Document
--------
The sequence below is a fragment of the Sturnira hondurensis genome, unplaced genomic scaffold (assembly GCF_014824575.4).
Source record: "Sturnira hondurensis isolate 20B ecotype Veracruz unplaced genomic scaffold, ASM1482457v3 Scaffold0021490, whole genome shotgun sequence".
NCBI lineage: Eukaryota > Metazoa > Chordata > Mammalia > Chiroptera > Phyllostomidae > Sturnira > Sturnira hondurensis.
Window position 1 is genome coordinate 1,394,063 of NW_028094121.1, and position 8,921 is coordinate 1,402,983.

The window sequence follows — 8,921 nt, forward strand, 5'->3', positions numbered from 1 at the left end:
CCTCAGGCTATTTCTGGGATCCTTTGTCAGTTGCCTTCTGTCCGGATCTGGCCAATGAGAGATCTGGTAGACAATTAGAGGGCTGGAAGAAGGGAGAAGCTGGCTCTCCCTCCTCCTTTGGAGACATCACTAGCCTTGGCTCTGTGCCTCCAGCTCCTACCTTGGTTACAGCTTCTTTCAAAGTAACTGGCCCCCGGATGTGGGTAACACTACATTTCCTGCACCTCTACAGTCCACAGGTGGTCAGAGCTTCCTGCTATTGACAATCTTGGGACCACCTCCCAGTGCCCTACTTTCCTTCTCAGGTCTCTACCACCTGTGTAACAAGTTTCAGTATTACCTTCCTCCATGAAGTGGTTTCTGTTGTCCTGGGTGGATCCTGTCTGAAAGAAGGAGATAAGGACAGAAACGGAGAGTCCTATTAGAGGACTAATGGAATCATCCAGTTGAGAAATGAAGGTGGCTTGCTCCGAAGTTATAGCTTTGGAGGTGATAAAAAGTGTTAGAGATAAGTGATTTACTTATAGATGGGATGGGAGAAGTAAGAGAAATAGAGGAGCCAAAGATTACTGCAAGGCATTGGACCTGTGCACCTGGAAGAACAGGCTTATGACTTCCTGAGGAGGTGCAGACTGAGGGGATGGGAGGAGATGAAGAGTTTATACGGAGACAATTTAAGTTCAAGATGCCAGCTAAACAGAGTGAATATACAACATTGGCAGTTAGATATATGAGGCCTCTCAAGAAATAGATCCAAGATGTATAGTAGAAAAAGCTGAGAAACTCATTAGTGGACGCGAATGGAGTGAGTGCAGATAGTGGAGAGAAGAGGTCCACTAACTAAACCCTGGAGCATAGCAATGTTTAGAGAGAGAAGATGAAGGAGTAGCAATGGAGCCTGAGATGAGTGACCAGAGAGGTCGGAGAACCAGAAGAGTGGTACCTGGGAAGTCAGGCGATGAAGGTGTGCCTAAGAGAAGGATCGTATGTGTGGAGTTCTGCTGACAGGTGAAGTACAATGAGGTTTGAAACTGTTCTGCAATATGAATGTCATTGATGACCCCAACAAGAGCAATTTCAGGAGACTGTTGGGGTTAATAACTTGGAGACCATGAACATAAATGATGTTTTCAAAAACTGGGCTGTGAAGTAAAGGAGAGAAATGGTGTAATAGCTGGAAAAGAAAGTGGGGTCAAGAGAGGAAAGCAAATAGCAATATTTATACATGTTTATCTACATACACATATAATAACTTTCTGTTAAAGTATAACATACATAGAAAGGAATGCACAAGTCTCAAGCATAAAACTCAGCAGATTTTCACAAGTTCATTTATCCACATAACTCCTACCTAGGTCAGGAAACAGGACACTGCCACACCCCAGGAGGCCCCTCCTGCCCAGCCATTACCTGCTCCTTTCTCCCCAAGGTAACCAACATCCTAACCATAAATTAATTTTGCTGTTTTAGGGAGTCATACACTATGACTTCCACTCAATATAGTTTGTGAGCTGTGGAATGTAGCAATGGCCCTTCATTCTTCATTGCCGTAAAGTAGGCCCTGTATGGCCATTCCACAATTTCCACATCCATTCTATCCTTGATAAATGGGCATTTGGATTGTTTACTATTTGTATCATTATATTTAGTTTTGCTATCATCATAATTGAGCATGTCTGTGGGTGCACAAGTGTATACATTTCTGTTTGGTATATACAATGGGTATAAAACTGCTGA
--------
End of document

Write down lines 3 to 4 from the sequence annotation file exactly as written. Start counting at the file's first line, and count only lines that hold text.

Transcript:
NCBI lineage: Eukaryota > Metazoa > Chordata > Mammalia > Chiroptera > Phyllostomidae > Sturnira > Sturnira hondurensis.
Window position 1 is genome coordinate 1,394,063 of NW_028094121.1, and position 8,921 is coordinate 1,402,983.